Rolls-Royce says its electric plane has a top speed of 387 mph

Rolls-Royce’s all-electric spirit of innovation takes to the skies for the first time.

Credit: Rolls-Royce.

Rolls-Royce said on Friday that its electric plane reached a top speed of 623 kilometers per hour (just over 387 mph), with the company saying that this made the plane “the fastest all-electric vehicle in the world.”

A statement from Rolls-Royce – not to be confused with BMW-owned Rolls-Royce Motor Cars – said it believed the so-called “Spirit of Innovation” was “the fastest all-electric aircraft on the planet.”

To this end, he will submit three world record applications to the International Aeronautical Federation. These are: an aircraft with a maximum speed of 555.9 km / h at a distance of more than 3 kilometers; reaching 532.1 km / h at a distance of 15 kilometers; and climbing 3000 meters in 202 seconds.

It was during these launches that the aircraft recorded a maximum speed of 623 kilometers per hour.

The “spirit of innovation” is the result of a project called ACCEL, or Accelerating the Electrification of Flight.

Partners in this initiative are YASA, which specializes in electric motors and controllers, and Electroflight, which Rolls-Royce has described as an aviation startup. YASA is a wholly owned subsidiary of Mercedes-Benz.

In terms of funding, 50% came from the Institute of Aerospace Technology in partnership with the UK Government’s Department of Business, Energy and Industrial Strategy and Innovate UK.

Rolls-Royce said the aircraft uses a 400-kilowatt electric propulsion system and “the most powerful power battery ever assembled in the aerospace industry.” It completed its maiden flight in September, flying over the UK for about 15 minutes.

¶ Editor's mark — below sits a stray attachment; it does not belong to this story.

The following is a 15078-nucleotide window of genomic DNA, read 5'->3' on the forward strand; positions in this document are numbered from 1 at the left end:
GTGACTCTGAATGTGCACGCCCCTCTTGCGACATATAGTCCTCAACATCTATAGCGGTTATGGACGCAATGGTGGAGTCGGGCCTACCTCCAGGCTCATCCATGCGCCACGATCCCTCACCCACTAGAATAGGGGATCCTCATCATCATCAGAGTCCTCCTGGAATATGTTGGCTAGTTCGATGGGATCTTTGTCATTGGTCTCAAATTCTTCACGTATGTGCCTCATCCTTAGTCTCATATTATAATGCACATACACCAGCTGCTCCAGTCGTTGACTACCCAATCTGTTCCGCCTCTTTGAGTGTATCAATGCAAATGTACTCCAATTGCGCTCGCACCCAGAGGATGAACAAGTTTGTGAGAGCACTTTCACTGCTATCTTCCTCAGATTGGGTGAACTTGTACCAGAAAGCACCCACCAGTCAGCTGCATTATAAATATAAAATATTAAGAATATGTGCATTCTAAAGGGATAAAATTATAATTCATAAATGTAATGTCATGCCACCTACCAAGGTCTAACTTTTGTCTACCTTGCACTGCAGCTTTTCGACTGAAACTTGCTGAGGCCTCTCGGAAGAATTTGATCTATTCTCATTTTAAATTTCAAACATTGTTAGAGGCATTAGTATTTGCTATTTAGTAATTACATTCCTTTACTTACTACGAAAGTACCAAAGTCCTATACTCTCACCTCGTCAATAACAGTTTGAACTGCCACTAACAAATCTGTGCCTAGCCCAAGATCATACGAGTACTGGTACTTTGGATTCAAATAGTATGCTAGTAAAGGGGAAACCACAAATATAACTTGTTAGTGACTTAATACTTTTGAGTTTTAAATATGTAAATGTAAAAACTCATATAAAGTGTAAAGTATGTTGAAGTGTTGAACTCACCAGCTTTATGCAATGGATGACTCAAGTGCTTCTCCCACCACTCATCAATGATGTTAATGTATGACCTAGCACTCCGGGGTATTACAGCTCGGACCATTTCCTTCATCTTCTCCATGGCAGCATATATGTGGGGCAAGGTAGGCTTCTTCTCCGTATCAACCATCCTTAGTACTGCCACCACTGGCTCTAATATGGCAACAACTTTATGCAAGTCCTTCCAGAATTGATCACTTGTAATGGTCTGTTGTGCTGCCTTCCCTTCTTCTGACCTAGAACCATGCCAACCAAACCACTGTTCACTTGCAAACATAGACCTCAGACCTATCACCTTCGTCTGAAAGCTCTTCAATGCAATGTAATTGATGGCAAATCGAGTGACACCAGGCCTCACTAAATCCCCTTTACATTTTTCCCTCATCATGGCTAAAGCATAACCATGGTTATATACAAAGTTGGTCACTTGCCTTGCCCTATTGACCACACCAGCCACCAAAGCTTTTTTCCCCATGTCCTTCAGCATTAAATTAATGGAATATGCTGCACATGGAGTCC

As concerns about sustainability and the environment intensify – WWF describes air travel as “the most carbon-intensive activity that humans can do” – discussions around aviation increasingly focus on how innovation and ideas can reduce its environmental impact.

Over the past several years, a number of companies have sought to develop plans and concepts for low and zero emissions aviation.

For example, in September last year, a hydrogen fuel cell aircraft capable of carrying passengers took to the skies over England and made its maiden flight.

In the same month, Airbus unveiled details of three hydrogen-fueled concept aircraft, with the European aerospace giant saying they could be operational by 2035.

In a recent CNBC interview with Steve Sedgwick, Ryanair CEO Michael O’Leary was wary when it came to the prospects for new and emerging technologies in the sector.

Learn more about electric vehicles from CNBC Pro

“I think … we have to be honest again,” he said on October 20. to replace … carbon, jet aircraft. “

“I don’t see the emergence of … hydrogen fuel, I don’t see the emergence of environmentally friendly fuels, I don’t see the emergence of electric power plants, and certainly not before 2030,” he added.

“This will be so after my career in the aviation industry is over … but I hope it will happen before the end of our mortal lives.”

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